Differences between students in each student body constitute a second category of explanations. Perkins and Wieman’s students were nonmajors, and therefore may not have been highly motivated to learn physics. In contrast, all of our students were biology majors, and may have been more motivated (either because they were interested in biology or because they were interested in getting good grades). Alternatively, our students may have come to class with a strong background in science, and this may have been helpful.
A third category of explanations points to course design and content. Both classes met for 150 minutes per week. However, Physics 1010 met twice a week for 75 minutes while Biology 215 met three times a week for 50 minutes. Perhaps the longer lectures in Physics 1010 made it harder for students in the back of the lecture hall to remain engaged (see Bligh 2000 for a review of student attention span). Alternatively, our laboratory investigations may have benefited students. We made an effort to follow each laboratory with a lecture that reinforced the main concepts in the lab, and this may have better prepared students for learning. Lastly, there may be a difference between the type of questions asked in each course. Biology is notorious for requiring students to memorize facts, while physics requires mastery of concepts. Perhaps our students did more learning while they were studying than during lecture. Evaluating this hypothesis is difficult, but we made every effort to develop exam questions that required a thorough understanding of the material.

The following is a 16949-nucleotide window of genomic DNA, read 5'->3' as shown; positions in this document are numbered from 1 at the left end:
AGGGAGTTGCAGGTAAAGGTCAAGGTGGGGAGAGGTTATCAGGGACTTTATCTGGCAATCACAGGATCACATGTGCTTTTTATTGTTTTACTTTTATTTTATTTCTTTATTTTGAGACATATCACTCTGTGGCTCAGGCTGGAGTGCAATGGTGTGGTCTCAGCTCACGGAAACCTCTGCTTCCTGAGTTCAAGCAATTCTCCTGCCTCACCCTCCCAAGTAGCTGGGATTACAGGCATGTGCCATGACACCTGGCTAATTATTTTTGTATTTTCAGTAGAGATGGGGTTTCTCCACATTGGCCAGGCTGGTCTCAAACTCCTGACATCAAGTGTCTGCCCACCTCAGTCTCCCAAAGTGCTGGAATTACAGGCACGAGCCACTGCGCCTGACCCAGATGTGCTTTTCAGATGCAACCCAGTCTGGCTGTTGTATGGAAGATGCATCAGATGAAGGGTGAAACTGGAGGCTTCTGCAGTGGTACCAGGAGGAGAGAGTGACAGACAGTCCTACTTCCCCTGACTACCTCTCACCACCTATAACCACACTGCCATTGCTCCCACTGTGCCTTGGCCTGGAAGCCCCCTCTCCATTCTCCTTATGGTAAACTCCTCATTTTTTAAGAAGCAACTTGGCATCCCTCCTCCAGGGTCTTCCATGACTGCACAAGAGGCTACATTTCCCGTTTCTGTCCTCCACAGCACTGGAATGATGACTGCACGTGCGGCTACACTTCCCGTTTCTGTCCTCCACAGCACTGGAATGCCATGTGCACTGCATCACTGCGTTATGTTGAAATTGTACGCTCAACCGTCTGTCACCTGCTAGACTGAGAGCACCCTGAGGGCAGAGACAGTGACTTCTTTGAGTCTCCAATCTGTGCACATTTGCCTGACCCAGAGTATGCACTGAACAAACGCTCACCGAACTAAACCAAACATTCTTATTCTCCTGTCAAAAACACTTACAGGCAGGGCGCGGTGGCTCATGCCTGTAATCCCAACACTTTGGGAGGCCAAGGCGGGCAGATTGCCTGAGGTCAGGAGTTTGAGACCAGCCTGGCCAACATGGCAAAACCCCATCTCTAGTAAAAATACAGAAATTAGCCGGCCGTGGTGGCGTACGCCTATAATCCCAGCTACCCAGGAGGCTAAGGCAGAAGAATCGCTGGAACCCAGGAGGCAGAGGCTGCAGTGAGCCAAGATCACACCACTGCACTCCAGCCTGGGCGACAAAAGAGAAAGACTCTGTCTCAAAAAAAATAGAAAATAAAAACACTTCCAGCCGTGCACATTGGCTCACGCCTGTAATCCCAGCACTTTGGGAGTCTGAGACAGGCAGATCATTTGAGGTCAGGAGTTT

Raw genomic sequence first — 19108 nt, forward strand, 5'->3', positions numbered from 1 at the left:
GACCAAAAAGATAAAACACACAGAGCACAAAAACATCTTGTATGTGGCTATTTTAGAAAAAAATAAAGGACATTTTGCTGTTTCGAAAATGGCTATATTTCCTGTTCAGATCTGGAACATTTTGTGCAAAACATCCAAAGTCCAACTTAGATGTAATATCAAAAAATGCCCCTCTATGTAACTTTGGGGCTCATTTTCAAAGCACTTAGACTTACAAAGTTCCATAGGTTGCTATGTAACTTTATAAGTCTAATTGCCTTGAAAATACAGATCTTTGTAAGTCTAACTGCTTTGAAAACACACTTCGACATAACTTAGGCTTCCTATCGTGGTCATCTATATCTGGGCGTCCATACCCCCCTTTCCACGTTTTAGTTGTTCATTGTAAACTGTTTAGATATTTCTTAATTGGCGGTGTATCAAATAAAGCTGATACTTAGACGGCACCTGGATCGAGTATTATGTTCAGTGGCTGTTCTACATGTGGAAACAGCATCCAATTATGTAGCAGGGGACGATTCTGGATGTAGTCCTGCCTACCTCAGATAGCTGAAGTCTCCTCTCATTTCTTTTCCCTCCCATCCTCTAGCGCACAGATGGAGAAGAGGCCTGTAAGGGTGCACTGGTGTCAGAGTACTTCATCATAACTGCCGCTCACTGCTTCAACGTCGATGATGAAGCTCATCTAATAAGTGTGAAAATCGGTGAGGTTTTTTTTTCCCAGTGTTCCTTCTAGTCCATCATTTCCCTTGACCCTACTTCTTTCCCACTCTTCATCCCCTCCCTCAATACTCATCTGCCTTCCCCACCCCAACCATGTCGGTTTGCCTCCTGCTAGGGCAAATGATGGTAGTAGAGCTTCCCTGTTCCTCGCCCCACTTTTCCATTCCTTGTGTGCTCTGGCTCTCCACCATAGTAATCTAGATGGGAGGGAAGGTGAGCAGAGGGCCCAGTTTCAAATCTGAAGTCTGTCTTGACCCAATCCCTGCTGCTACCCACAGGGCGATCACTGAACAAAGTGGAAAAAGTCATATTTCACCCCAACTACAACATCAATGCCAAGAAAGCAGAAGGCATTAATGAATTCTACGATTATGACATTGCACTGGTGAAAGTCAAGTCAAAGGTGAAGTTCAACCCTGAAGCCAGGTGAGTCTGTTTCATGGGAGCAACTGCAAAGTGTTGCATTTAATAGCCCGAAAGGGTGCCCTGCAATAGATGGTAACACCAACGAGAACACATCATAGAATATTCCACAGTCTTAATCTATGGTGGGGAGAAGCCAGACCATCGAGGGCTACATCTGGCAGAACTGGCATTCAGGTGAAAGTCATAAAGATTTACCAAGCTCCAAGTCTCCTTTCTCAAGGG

Given this uncertainty, the main implication of our results is that further work is needed to determine specifically how seat location affects learning. Four questions, in particular, deserve testing:
- Does seat location affect learning more in classes with many students than it does in classes with fewer students?
- Is seat location more important in classes for majors than nonmajors?
- Is 75 minutes too long of a lecture for students in the back to pay close attention?
- What can be done to mitigate the effects of seat location when they are relevant?
Large classes in large lecture halls are common in many universities, so answering these questions is important. At the very least, such research could be used to advise students sitting in the back of a lecture hall how they might benefit from moving up front.
Steven Kalinowski (email@example.com) is an assistant professor of conservation genetics and Mark L. Taper is an associate professor of quantitative ecology at Montana State University in Bozeman, Montana.
We thank K. Aho, J. Ferguson, A. Metz, C. Morrison, and J. Van Andel for their assistance. We thank the National Science Foundation and the Howard Hughes Medical Institute for funding (NSF grant DEB-0415932 to MLT; HHMI Undergraduate Science Education Program grant to Montana State University).
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Systat Software Inc.—